Justin and I have been blessed with four wonderful dogs (Zoey, Duke, Havok and Yedi). They are like children to us, and on a working level they’re an integral part of what we do here at Valor K9 Academy. Over the next few days, I’ll be sharing their stories so you can get to know them better. First up is Zoey:

Zoey (DOB: ~March 2011, Australian Shepherd x Border Collie)


I adopted Zoey in August 2011 from a backyard breeder off Craigslist. He claimed she was purebred but couldn’t produce paperwork, and after seeing the parents at a distance I think her dad was Australian Shepherd, and her mom was Australian Shepherd x Border Collie. That makes her approximately 75% Aussie and 25% Border Collie, but I’ll never really know. He told me she was three months old, but I guesstimated she was closer to five months old. She was the leftover puppy from his previous litter, the puppy nobody wanted. Because her coloring looked more Border Collie than Australian Shepherd, he couldn’t sell her for $450 like he sold the other pups so he gave her away for free.

Zoey was a hot mess. She had been living in this person’s backyard with little to no human interaction. She was filthy and fearful, and she cowered from the man when he dragged her out from under his back deck. She was afraid of him, and she hated his kid who grabbed her tail and pulled her fur. Zoey was in a terrible situation with this man who was clearly not a loving, reputable breeder. I adopted her immediately and never looked back.

Zoey was the most fearful dog I had ever met. She had clearly never left this man’s backyard so everything was new and scary to her. She hid in the back of her crate and peed and pooped on the ride home. When I brought her inside and finally coaxed her out of the crate, she was terrified of everything (the TV, the couch, the table, everything). She refused food and wouldn’t drink water. She shied away from hands and feet, as if she’d been hit and kicked before. Once outside, Zoey entered a state of utter panic. If anyone approached her, Zoey screamed like she was dying, peed and tried to escape. She was afraid of everyone and everything (especially trash cans, plastic bags, vehicles, bikes etc). If it was big, loud or moving, she panicked and ran. On top of that, she hated kids, absolutely hated them. If she saw a kid at a distance, her hackles went up and she started growling at them. As they approached, she barked and lunged at them. I have no doubt Zoey’s “breeder” abused her, neglected her and failed to socialize her. Zoey acted much like a feral dog and, at the time, I was not a dog trainer so it’s safe to say I was in over my head!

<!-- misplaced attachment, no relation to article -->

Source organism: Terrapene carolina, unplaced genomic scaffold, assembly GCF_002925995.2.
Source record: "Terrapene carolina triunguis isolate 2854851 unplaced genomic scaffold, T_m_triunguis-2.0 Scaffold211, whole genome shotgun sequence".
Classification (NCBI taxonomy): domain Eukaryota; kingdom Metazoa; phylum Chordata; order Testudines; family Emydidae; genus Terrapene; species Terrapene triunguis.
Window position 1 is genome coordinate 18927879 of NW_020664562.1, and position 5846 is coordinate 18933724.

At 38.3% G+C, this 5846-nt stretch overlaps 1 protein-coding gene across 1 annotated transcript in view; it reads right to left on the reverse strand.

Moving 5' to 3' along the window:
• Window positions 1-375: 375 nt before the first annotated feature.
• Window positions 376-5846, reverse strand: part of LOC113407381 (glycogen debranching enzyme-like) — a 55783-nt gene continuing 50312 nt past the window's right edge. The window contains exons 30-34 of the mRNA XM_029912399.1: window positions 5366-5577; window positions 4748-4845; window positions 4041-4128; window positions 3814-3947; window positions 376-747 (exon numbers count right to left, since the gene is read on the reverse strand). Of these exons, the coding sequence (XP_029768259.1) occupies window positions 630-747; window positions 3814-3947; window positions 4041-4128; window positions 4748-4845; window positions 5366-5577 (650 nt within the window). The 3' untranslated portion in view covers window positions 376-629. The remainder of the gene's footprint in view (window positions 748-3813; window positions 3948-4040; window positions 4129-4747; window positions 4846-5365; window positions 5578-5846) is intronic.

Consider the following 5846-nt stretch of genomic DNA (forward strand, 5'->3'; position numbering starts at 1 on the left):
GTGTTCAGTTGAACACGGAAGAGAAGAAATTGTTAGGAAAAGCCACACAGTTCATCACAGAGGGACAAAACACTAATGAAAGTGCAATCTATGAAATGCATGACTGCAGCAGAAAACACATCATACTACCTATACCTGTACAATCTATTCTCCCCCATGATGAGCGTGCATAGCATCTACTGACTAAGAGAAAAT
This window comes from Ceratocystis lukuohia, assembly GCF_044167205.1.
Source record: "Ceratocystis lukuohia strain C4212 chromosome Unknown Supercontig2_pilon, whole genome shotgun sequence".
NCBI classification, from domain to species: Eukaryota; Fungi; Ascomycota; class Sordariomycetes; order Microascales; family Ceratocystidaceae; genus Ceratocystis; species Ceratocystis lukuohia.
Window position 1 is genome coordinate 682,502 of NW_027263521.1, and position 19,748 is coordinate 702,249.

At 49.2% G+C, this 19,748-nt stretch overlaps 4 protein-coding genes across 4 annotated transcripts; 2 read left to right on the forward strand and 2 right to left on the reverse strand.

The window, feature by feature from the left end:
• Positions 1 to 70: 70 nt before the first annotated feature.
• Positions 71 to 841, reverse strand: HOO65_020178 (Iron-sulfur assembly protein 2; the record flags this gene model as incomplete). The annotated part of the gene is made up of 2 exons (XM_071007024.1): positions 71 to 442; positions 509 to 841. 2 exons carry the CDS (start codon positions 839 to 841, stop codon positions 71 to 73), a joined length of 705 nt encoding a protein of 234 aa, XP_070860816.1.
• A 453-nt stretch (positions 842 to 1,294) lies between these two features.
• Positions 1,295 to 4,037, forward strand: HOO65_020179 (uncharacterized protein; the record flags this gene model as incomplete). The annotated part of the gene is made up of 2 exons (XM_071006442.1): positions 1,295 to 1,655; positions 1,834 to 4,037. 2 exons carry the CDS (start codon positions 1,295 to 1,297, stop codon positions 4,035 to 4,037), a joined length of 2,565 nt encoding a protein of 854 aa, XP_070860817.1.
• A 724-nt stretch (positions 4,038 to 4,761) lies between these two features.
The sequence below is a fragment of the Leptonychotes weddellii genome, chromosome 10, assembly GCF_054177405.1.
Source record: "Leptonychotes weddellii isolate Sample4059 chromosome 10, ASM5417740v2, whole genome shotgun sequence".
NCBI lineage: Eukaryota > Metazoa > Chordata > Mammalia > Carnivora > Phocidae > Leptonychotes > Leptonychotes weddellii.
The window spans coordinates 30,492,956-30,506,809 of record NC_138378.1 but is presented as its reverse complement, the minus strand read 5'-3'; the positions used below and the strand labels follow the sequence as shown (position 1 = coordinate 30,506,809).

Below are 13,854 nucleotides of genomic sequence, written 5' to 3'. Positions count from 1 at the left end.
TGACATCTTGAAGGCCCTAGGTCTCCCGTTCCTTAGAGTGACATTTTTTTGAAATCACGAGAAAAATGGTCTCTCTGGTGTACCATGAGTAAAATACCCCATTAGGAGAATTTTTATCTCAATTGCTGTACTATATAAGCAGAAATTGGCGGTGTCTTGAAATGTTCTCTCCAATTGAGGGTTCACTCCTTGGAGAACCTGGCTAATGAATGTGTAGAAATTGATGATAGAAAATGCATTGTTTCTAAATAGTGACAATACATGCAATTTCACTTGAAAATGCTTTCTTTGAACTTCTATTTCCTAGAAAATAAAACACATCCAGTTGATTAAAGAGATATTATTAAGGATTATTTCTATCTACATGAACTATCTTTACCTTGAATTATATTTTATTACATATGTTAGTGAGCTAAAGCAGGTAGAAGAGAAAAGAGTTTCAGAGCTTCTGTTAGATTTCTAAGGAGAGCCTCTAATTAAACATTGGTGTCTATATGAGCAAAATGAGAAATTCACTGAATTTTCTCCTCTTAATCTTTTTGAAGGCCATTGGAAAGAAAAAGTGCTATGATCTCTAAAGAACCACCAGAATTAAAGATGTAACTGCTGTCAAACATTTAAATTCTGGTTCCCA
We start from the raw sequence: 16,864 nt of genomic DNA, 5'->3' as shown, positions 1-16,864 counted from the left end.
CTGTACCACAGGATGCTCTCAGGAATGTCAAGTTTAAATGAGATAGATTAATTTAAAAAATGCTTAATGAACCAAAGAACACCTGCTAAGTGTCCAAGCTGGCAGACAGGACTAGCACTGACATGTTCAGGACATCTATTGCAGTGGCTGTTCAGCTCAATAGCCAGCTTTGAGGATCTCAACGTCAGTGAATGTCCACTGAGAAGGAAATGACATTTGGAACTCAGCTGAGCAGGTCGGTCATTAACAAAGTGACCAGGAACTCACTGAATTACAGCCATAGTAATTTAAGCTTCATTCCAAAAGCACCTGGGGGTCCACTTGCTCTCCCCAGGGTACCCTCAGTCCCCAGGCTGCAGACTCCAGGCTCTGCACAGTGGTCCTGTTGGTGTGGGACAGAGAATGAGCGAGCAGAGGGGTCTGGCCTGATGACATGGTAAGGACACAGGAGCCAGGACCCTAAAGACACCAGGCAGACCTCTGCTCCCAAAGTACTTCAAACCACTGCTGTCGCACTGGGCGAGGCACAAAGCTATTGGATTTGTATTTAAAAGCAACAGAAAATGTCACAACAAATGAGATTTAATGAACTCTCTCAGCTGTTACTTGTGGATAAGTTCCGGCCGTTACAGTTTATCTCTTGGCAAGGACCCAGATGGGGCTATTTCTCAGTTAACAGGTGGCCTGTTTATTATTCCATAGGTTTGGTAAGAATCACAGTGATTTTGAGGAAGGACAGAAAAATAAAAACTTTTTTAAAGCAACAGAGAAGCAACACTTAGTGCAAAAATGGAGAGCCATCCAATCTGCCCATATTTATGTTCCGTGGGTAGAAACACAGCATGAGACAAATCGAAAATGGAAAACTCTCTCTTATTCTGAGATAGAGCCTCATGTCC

For the next year, Zoey was my project. I became obsessed with trying to help her. She had a list of issues: Fear of people (especially men), aggression towards kids (especially toddlers), environmental issues (due to lack of exposure) and general timidity in all situations. She was not a confident dog whatsoever. I worked with her every day: in the morning before work, on my lunch break and every evening after work. Because I wasn’t familiar with different training techniques, I experimented and did what seemed to work and what made sense to me. We did a lot of desensitization and counter-conditioning training to change Zoey’s thinking and, in turn, her behavior. There were lots of setbacks, but there were also lots of successes. Because of Zoey, I learned how to break down her issues into their smallest component to set her up for success, both mentally and physically, which is a skill I use every single day now as a trainer.